Life made simple

Spring books to wake up and read!


If you’re getting out of hibernation, then how about taking those winter blankets out onto the lawn, with a good new book. And since it’s heritage month, we thought we’d make some book suggestions from a wide selection of South African writing.

You don’t have to search beyond the Local Authors section of the bookstore to find some South African writing you’ll love. Here are a few recently published gems to take to the hammock or the lawn blanket. (From

A Thousand Tales of Johannesburg by Harry Kalmer (Penguin)

A Thousand Tales of Johannesburg is an ode to Johannesburg and its people. The book tells the story of Sara and her four children at the Turffontein concentration camp in 1901, and of Abraham, who paints the street names on Johannesburg’s sidewalks. Their grandson Zweig, a young architect, has to leave the city after falling in love with the wrong person. Marceline, a Congolese mother, flees to the city only to be caught up in a wave of xenophobic violence. Spanning more than a hundred years, the novel documents the lives of the inhabitants of this African city.

Asylum by Marcus Louw (Picador)

Barry James is detained in a quarantine facility in the Great Karoo where he exists in two worlds: the reality of his incarceration and the landscapes of his dreams.

Here are a few recently published gems to take to the hammock or the lawn blanket.

He has cut all ties with his previous life and his health is failing. He clings to the wanderings of his restless mind and the journals he keeps, and when the opportunity to escape arises, he wonders if it there’s still a life for him to return to.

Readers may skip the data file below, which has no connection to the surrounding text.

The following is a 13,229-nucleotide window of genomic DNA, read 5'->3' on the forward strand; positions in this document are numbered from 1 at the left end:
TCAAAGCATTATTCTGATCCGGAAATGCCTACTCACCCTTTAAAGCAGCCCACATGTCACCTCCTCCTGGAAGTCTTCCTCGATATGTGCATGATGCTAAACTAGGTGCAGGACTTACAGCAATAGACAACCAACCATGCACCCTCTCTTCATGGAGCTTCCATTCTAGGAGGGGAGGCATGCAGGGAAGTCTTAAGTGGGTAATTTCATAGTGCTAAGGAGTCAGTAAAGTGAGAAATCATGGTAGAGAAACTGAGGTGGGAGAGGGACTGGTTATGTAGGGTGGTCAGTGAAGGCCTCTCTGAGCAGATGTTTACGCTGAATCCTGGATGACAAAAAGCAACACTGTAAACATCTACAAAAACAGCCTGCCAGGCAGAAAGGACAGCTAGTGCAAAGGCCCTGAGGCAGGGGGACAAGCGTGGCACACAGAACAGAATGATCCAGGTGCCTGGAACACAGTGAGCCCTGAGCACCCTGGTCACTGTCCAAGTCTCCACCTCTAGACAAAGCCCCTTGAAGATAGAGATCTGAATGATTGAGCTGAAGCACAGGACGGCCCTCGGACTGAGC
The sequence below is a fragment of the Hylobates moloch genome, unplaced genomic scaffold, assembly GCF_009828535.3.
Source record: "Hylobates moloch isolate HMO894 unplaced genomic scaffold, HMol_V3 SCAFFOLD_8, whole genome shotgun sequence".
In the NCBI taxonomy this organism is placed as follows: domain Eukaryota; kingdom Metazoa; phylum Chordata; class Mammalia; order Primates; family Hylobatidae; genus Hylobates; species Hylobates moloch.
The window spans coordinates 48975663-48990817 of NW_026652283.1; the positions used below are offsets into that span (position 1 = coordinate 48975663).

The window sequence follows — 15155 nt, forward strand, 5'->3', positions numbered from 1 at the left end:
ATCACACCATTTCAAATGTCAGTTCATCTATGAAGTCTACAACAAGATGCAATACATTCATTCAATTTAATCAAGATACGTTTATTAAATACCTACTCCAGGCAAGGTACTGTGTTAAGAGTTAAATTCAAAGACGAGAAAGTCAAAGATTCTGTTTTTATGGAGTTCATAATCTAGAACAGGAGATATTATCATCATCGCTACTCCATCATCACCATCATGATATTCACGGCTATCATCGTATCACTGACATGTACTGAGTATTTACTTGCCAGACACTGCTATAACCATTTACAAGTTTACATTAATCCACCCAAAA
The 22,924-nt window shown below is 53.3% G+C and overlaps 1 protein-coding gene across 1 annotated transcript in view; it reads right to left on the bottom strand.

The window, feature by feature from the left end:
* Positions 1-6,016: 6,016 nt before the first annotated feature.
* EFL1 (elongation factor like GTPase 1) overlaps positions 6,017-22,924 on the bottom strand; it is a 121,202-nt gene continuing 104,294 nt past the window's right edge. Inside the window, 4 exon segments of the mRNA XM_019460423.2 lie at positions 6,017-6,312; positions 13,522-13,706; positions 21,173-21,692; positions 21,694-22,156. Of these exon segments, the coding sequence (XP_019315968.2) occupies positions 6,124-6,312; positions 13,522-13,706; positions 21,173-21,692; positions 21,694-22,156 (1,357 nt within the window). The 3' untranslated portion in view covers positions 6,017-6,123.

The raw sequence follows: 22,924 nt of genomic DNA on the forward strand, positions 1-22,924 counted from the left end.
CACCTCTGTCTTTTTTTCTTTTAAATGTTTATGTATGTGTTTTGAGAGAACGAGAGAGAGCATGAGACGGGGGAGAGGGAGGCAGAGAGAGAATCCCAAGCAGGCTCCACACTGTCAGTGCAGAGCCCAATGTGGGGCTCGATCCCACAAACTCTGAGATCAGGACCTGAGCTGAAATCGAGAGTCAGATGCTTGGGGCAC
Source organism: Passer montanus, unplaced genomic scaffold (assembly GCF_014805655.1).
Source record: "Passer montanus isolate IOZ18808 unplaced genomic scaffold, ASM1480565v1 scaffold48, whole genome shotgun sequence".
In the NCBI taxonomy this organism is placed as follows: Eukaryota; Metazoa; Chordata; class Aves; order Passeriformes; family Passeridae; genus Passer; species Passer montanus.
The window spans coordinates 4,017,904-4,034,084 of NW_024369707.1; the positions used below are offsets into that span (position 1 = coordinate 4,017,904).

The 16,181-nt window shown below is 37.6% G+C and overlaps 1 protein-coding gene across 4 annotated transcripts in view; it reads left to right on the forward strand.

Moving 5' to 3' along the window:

Cult Sister by Lesley Elizabeth Smailes (Tafelberg)

In Cult Sister, Smailes shares the story of her ten years spent traveling around the United States as a member of a controversial religious group. From living out of a backpack to having home births and entering into an arranged marriage, this tale is told largely through a series of letters between Lesley and her mother.

Queen of the Free State by Jennifer Friedman (Tafelberg)

Growing up Jewish in a small town in the Free State in the 50s and 60s, Jennifer Friedman moves between child and adult and black and white as apartheid divides South Africa. There are midnight escapes, stolen loot, and banned comics. Told with humour and poignancy, this memoir is about love, rebellion, and betrayal.

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